Once again, many thanks to Andy Ferrara who complies these splits which he does on a VOLUNTARY basis!
If you take away 1 full second for acceleration out of the blocks, as referenced in the Valeri Borzov – Training Procedures in Sprinting article, then you can clearly see the differential in the 1st and 2nd 200m splits. (Some argue that differential is really 1.09 seconds, but we’ll save that debate for another time)
You will never run the first 100m all out (hence the speed reserve), plus there is always a slowdown over the final 100m straightaway (hence the speed endurance training component, which is core element of this Blog!).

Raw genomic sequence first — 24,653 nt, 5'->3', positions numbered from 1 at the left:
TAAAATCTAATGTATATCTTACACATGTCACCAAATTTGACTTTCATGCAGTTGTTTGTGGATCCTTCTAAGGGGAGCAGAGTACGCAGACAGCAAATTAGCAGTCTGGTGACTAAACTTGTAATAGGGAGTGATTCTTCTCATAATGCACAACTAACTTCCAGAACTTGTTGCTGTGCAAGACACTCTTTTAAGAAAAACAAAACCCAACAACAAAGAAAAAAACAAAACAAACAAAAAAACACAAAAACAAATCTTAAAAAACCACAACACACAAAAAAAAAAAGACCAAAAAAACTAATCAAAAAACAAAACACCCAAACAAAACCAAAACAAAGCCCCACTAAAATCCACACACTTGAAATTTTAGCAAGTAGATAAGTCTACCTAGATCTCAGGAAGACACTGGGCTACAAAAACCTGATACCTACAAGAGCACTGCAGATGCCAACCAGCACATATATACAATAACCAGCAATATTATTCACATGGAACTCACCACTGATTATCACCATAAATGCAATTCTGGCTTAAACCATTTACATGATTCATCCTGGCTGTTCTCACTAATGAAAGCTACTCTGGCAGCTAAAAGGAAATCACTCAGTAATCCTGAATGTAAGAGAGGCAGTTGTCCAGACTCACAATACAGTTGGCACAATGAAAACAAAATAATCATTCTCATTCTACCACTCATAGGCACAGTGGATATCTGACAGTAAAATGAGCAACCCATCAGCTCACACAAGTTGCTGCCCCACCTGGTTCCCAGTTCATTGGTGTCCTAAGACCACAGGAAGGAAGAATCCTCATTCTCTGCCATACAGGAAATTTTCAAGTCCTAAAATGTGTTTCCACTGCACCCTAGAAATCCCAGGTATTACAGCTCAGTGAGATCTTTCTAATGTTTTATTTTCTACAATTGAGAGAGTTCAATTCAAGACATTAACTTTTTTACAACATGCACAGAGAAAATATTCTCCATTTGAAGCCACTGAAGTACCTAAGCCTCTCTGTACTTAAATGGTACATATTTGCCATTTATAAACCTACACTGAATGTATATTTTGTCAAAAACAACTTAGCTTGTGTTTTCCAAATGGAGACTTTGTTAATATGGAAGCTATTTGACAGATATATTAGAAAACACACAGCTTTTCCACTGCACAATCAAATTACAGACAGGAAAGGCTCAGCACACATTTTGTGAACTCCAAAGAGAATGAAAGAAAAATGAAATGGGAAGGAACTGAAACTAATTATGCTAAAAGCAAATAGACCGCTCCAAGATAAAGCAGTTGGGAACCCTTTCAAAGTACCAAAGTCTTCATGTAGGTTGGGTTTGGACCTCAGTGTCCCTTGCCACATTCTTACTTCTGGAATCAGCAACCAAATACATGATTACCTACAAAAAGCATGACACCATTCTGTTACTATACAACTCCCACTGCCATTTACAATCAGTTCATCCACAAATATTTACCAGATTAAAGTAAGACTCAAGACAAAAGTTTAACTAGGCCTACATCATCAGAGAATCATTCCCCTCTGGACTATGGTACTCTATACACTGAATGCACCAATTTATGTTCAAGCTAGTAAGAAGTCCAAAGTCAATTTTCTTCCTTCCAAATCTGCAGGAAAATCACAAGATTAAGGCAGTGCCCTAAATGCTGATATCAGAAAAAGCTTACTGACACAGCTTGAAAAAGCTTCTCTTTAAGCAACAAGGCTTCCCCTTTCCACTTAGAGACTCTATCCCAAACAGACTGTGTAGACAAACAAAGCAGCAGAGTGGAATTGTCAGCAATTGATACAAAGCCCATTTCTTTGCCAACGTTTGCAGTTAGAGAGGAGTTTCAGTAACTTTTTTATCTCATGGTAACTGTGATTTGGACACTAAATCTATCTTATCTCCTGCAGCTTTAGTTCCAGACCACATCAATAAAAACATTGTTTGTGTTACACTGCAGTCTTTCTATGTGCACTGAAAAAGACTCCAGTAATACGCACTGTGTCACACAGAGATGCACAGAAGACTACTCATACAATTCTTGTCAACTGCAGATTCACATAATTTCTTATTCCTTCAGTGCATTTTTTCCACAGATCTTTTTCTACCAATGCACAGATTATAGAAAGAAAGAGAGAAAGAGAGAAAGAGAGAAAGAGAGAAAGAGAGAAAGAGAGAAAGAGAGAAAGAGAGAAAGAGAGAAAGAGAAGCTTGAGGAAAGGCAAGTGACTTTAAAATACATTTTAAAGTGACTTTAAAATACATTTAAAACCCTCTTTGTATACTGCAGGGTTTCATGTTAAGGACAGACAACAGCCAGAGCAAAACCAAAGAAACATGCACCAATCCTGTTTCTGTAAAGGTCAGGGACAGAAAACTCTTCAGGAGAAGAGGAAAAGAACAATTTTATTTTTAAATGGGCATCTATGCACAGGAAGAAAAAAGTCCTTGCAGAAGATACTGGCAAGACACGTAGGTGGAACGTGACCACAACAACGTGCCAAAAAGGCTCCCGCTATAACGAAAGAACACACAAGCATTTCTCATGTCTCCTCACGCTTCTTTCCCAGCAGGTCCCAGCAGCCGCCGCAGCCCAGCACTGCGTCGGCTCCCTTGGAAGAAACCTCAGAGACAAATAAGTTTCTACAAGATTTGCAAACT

Michael Johnson’s 19.32 from the 1996 Atlanta Olympics demonstrated the best speed endurance, his splits were 10.12 + 9.20, so Johnson still has the fastest second half ever recorded. (The -2.3 headwind doesn’t help either!)
Finally,we can’t forget about Yohan Blake’s 19.26 back in 2011:
Look at the incredible speed endurance!
My theoretical calculations for 100m and 200m is doubled your best 100m time +/- 0.2 seconds. This is a good indicator on what you need to improve on the respective events, or to determine which is your “better” event. Here is Usain Bolt’s 100m WR:
9.58 x 2 = 19.16
19.16 +/- 0.2 = 18.96 to 19.36 range.
However, don’t count out Wayde van Niekerk! Can he run splits of 10.00 and 9.00? 9.95 and 9.05? Sub 19 is a monster task, and I’m not sure we’ll see it for quite a long time!